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Instructional Strategies for English Language Learners Classrooms - Essay Example

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The writer of the essay "Instructional Strategies for English Language Learners Classrooms" seeks to assess certain existing instructional strategies that teachers have to employ in educating English language learning students in terms of the cognitive and academic development…
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Instructional Strategies for English Language Learners Classrooms
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Download file to see previous pages Various strategies to include the students' background into instruction and to build the students' vocabulary are also elaborated. Finally, some strategies to ensure that students stay engaged in the instruction are elaborated on.
In an era of rapidly changing demographics, teachers have to cope with classrooms which have a diverse spectrum of students. The number of English Language Learners (ELLs) in mainstream schools is ever increasing. In the year 2000-2001, about 4.6 million ELLs attended school in the U.S. from the kindergarten to grade 12. This figure approximates nearly 9.3% of the total student enrollment in public schools. (Northwest Regional Educational Laboratory, 2003).Owing to this rising increase in ELL students in classrooms, it is more important than ever for teachers to be equipped to cope with the challenge of instructing a culturally and linguistically diverse group of students. There are certain instructional strategies that teachers have to employ in educating ELL students.
Very often, the age and language group of learners play a role in the effective selection of instructional strategies. For example, a native speaker of Japanese may face more difficulties with English than a native speaker of France, because French is more closely related to English as compared to Japanese. The age group that the child belongs to also plays a role in the selection of instructional strategies. ...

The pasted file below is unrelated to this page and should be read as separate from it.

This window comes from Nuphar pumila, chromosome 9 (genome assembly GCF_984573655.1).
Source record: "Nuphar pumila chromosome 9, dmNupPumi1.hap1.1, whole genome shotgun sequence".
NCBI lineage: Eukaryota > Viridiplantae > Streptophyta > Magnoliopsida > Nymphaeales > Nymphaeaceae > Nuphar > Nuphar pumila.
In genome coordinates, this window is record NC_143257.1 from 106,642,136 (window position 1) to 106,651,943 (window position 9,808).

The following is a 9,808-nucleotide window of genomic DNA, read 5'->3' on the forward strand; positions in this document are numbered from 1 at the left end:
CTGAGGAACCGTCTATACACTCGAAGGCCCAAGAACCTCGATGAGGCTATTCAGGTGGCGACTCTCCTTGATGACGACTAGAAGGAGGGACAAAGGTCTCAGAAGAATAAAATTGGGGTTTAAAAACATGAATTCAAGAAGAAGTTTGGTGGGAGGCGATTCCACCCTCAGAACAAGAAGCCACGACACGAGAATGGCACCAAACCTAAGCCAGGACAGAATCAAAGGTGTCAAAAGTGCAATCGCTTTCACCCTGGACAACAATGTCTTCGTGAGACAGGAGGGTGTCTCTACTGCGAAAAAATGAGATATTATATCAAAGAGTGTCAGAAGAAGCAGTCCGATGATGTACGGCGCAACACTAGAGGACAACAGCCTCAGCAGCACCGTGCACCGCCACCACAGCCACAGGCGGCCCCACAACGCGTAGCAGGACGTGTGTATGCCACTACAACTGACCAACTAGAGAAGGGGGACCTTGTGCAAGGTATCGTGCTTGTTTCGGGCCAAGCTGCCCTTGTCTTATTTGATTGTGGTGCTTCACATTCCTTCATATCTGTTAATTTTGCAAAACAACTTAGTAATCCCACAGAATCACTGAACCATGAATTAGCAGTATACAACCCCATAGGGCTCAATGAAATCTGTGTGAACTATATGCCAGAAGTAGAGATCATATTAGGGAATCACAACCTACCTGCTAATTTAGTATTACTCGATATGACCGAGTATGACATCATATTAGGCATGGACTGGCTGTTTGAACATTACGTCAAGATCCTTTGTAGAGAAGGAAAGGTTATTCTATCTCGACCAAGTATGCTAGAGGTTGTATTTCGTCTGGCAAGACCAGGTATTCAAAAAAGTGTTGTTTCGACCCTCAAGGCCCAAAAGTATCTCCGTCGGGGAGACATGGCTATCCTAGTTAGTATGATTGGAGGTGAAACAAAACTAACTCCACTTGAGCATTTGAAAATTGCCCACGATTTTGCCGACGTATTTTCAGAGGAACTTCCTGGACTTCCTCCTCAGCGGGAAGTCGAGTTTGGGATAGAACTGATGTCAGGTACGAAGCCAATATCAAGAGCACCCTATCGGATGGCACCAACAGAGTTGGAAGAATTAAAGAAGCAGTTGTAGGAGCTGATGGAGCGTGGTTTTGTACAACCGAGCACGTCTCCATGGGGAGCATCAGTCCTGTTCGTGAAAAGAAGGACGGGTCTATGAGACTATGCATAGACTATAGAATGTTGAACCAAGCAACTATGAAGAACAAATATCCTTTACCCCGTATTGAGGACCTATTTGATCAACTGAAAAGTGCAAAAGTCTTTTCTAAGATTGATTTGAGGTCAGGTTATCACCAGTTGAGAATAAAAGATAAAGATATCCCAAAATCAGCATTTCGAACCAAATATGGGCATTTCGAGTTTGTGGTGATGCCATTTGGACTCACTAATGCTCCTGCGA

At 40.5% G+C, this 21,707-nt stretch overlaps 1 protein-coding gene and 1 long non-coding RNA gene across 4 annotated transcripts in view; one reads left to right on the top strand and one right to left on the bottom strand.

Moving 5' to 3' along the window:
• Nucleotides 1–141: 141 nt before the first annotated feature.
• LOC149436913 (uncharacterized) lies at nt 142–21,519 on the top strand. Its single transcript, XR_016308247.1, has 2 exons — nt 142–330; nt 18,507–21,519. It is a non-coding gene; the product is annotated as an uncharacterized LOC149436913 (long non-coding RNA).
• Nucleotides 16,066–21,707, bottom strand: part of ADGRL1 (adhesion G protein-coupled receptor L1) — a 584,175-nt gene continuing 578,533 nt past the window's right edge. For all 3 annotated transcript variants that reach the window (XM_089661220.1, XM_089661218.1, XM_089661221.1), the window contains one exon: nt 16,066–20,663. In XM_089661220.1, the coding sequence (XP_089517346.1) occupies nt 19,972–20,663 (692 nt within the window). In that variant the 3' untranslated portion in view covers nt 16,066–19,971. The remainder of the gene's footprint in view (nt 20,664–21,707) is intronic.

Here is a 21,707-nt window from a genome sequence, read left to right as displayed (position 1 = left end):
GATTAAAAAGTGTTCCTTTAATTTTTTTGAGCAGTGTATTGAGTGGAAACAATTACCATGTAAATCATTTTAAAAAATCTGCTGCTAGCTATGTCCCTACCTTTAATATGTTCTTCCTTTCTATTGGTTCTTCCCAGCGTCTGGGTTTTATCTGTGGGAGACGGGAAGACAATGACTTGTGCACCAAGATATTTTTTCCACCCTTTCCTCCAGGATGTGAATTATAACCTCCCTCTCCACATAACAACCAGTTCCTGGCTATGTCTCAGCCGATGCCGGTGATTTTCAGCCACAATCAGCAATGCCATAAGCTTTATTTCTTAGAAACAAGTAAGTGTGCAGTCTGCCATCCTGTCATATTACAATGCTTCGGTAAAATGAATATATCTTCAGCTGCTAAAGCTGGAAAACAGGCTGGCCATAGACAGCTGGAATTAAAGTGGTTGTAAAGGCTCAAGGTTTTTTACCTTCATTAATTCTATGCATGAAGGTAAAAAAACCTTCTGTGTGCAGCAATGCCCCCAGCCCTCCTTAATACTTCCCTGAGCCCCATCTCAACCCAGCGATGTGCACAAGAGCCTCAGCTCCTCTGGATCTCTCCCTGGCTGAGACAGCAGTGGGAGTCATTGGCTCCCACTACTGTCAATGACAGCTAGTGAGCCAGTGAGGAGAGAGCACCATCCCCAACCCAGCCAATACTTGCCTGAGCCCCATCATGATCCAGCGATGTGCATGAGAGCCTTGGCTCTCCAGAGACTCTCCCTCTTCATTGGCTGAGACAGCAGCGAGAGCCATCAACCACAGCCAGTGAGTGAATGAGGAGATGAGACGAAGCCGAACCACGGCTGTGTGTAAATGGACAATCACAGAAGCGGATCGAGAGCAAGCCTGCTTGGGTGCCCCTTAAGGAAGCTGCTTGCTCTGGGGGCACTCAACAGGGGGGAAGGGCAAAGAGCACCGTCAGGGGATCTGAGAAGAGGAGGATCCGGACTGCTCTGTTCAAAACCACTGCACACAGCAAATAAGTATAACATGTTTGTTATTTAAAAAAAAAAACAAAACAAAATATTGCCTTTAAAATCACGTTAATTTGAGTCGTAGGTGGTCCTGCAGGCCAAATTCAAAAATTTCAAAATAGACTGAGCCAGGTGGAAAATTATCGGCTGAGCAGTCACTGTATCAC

They are open to exploration and respond well to activities that spark their imagination. On the other hand, adolescents and older ELLs are more willing to engage in abstract thinking. They have certain life experiences which they can draw on and also may have formed or may be in the process of forming certain individual learning patterns. For such learners, instructors can discuss abstract issues, provoke intellectual activity by making them aware of contrasting ideas and concepts which they can reason and resolve on their own. It also helps if language learning is closely related to the students' own everyday interests.
The choice of instructional strategies for ELLs also depends upon the specific stage of second language acquisition the learner is in. The four stages of language acquisition are "preproduction, early production, speech emergence, and intermediate fluency" (Facella, Rampino, & Shea, 2005, 212). Learners in the preproduction stage of language acquisition spend a large part of their time listening to their teachers and may respond non-verbally to the teachers' queries. Instructional strategies that teachers can incorporate for learners in this stage are using yes/no questions, pictures, props and hands-on activities focusing on active student involvement. Learners in the early production stage of language acquisition also spend a large part of their time listening to their teachers. They may also work out one or two-word responses. Instructional strategies that teachers can adapt for learners in this stage of language acquisition include role plays, completing sentences, answering who, what or where questions with one-word responses. Older ELL learners may also be asked to label objects.  ...Download file to see next pagesRead More
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